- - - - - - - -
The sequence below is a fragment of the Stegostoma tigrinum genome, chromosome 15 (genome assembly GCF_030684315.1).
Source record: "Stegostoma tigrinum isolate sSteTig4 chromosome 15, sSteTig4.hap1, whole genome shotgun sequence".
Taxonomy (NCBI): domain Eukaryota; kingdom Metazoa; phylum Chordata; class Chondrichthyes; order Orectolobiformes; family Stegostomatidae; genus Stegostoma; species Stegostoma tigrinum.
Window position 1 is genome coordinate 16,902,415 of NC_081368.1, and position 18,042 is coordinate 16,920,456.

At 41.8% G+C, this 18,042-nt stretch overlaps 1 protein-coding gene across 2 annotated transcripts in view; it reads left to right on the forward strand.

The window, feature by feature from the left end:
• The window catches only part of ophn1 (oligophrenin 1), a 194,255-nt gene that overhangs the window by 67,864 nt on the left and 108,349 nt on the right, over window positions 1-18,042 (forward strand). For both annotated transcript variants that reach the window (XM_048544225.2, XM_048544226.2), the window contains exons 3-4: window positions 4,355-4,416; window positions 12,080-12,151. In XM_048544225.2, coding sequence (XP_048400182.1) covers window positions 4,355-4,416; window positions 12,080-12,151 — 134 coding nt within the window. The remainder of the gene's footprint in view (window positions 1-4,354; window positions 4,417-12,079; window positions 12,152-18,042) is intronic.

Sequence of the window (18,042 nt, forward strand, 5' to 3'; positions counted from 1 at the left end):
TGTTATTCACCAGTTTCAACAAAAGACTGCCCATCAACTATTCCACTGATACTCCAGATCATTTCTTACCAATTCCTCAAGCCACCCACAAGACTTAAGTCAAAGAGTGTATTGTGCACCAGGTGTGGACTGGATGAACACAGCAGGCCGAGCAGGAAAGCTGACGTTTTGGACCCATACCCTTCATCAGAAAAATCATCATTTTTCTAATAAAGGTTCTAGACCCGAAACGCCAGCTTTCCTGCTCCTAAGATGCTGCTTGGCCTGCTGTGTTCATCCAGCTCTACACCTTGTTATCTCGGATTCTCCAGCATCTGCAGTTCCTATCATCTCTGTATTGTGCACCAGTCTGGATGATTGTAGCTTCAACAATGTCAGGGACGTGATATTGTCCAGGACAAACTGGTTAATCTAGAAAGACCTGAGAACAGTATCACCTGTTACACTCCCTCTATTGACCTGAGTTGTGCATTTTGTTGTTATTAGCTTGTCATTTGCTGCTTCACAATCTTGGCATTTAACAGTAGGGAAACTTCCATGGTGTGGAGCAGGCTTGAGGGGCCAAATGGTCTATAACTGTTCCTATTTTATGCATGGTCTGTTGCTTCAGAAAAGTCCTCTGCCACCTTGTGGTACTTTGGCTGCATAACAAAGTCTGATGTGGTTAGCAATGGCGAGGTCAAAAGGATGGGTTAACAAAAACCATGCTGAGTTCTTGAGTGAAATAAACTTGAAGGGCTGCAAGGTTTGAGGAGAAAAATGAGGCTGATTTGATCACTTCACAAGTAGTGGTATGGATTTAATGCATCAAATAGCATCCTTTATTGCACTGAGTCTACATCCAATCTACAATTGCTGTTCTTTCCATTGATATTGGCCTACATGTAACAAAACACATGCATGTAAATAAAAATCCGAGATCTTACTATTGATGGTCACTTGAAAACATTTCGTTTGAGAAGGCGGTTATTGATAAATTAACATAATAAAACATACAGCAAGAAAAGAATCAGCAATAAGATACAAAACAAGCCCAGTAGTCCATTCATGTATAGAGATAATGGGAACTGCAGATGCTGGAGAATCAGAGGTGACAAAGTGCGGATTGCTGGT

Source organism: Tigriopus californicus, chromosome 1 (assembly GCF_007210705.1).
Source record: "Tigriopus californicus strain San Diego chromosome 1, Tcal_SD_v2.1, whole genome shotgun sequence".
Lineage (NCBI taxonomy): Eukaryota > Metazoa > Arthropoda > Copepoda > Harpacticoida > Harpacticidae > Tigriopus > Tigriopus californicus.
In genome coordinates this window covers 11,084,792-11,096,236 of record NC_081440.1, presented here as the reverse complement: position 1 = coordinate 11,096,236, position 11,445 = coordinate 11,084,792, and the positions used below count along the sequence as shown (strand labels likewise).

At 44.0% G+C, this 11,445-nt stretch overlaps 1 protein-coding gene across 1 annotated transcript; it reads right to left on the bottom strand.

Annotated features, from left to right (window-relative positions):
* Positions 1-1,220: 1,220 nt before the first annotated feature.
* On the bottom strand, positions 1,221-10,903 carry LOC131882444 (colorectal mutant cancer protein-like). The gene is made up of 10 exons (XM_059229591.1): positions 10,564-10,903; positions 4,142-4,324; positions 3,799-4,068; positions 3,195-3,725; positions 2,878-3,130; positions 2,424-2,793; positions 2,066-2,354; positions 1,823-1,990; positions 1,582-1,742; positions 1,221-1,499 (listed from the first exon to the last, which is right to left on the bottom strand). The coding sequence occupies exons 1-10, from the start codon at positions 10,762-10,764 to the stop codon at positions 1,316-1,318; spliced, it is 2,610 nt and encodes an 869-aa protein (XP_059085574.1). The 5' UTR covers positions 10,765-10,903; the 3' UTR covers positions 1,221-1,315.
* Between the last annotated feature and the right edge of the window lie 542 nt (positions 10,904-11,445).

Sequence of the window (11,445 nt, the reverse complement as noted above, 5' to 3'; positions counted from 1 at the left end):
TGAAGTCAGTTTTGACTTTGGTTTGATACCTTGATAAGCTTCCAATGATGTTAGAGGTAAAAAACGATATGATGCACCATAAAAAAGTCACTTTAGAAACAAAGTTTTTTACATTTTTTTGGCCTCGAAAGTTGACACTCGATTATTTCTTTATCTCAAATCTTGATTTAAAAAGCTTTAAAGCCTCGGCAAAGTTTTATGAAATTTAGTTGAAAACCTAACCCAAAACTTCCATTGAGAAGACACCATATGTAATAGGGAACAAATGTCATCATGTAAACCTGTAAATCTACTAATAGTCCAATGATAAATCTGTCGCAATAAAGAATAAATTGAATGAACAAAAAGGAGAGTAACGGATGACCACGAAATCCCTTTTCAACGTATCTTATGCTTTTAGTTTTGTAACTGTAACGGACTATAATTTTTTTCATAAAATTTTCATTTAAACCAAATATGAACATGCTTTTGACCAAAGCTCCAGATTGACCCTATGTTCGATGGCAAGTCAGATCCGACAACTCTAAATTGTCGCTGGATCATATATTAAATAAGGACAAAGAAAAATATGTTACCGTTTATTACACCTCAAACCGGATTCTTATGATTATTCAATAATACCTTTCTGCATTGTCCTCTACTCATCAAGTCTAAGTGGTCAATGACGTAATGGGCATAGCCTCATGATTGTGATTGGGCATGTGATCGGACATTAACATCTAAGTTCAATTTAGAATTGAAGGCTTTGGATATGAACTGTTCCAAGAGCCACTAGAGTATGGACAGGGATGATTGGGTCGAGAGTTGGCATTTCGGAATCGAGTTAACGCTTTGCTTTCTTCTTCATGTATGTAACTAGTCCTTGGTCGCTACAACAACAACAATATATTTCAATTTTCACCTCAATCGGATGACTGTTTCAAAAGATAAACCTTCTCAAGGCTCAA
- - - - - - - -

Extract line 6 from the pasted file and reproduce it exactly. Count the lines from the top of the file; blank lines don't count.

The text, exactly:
The window, feature by feature from the left end: